Tag Archives: injustice

Crimes Against Criminals Don’t Count

Crime has fallen precipitously since the high of the early ’90s.   For example, from 1980 to 2005, the estimated incidence of rape fell by 85%.  In 1990, there were 2,245 homicides  in NYC.  In 2010, there were only 536.  Crime has continued to fall even during the recession.

But this is not actually true.  Crime has merely been transplanted and concentrated in our nation’s prisons and, incredibly, crime rate statistics do not include crimes which occur in prison.  This is totally understandable, right?  Crimes against criminals don’t count!  But, lately I have pretended that they do count, which has led to some basic research about the U.S. penal system, to a discovery of an obnoxiously worthy cause, and now I am less content in my ignorance and apathy–a rookie mistake.  (If somebody can explain all this away please let me know!)

In recent posts, I noted the media frenzy around Trayvon Martin’s death and that, while the incident was tragic, murder by strangers, especially neighborhood watch volunteers, is not a top societal problem.  In an effort to walk my talk I am taking the next few posts avoiding the latest stories (Obama’s for gay marriage!?) in order to highlight the critical situation in our burgeoning penal system.  These issues receive little attention, and, in my opinion, could easily be much improved.  For those in search of a crusade, you might consider it.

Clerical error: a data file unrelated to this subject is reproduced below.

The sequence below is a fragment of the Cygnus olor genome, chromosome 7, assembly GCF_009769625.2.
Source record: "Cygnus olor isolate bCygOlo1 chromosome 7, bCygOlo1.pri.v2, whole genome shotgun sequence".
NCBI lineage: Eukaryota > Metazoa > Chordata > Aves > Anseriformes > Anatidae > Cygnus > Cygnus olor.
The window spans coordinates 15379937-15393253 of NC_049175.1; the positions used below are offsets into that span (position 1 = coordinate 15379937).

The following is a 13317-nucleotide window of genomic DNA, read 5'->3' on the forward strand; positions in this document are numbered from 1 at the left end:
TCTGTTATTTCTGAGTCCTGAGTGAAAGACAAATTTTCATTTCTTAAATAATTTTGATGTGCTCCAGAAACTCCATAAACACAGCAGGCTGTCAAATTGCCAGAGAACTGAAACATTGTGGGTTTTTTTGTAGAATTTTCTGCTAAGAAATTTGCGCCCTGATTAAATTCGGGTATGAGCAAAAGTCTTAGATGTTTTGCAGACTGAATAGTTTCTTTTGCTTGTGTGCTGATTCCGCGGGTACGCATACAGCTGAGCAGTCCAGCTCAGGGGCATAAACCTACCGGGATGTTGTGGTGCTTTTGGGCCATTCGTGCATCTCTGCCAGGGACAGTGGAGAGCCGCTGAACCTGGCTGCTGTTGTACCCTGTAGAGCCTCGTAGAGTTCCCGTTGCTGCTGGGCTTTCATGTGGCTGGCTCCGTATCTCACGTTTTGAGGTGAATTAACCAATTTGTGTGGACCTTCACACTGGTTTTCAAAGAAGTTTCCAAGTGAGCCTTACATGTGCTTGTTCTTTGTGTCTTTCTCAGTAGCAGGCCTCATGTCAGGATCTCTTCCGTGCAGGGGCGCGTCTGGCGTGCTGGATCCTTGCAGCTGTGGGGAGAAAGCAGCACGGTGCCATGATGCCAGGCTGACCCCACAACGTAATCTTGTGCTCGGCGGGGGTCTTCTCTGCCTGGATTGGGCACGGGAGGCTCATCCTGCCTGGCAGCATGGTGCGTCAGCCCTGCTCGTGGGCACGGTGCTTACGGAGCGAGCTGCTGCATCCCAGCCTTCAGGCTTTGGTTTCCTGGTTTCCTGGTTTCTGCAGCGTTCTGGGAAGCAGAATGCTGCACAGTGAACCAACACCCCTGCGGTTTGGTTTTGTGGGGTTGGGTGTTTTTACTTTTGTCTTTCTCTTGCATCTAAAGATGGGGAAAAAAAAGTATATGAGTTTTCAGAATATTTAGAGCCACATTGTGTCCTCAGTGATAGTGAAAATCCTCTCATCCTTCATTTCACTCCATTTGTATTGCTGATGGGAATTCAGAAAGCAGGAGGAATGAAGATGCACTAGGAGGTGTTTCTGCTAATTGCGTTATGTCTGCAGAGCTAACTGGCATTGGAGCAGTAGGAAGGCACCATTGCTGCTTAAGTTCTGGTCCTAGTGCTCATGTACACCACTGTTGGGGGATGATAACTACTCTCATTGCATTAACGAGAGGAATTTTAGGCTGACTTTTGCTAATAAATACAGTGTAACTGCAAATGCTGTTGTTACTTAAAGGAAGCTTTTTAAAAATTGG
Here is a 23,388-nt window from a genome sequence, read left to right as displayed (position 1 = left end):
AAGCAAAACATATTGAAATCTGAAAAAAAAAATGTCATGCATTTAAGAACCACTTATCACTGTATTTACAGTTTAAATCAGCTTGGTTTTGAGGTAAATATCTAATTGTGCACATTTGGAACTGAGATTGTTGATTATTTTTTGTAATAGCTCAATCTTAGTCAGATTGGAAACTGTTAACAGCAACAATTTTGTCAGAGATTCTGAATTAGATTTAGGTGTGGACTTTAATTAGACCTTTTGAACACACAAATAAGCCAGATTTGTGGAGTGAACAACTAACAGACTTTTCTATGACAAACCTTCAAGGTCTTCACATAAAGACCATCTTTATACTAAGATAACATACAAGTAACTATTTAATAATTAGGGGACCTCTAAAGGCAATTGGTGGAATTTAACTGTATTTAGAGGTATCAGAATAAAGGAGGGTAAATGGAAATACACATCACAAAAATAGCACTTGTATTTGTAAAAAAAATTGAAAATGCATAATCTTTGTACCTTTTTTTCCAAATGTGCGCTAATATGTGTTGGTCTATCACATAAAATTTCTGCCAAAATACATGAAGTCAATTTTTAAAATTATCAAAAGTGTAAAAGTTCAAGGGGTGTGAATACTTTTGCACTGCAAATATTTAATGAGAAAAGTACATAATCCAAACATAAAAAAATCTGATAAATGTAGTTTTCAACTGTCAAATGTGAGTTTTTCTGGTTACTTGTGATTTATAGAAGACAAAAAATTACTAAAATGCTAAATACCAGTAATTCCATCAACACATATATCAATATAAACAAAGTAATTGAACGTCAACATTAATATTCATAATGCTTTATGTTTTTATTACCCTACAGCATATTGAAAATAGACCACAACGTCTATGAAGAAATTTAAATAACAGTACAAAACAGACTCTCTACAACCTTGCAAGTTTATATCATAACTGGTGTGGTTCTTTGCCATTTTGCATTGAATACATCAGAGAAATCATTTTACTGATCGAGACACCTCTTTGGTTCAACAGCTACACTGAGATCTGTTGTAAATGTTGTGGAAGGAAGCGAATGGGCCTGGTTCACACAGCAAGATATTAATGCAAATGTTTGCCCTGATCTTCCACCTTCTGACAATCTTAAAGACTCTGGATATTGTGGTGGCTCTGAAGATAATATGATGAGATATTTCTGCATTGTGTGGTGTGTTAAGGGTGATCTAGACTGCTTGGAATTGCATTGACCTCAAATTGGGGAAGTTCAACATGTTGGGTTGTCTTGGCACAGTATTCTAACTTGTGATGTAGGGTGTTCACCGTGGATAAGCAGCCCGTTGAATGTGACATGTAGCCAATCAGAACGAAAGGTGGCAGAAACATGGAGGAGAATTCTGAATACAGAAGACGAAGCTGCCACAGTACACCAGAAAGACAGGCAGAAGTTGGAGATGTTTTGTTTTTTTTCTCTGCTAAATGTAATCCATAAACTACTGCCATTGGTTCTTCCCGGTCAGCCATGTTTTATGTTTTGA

Thoughtful citizens take note: the U.S. prison population has boomed (this would make a good voting quiz question).  It rose 400% from 1980 to 2007, while the general population grew 33% in the same period, until U.S. prisons housed 2.3 million with about 5 million people on parole–a total population greater than the municipalities of Los Angeles, Chicago, and San Francisco combined.  This makes the United States the most incarcarated country in the world and second most in known history (supposedly the USSR under Stalin just edges us out).  Today, the U.S. has 5% of the world’s population and 25% of the world’s incarcerated people.  We spend $70 billion of the $200 billion spent globally on keeping people locked up.

Many factors contribute to the rise in the U.S. prison population.  One is the war on drugs.  Another is 3 strike and other laws that demand stricter penalties which the public demanded after the rise in crime in the 80s and 90s.  Unfortunately, offenses that count towards 3 strike laws can be quite minor, such as stealing videos from wallmart, etc.  Life sentences are also given out more often than they used to be.  In 2003, 127,677 Americans were serving life sentences, an 83% jump in 11 years.  For these reasons and others, the prison population grew.

At first, the scale of this prison population spike just seemed strange.  After all, have we really had a 400% increase in depravity in the last 30 years?  Regardless, perhaps the rise is gravy if prison life means simply reading, watching TV, and exercising.  But the truth seems a bit more complicated. (Part 2 to come.)

(Unattributed quotes or stats are pulled from a fairly well-known article by Christopher Glazek.)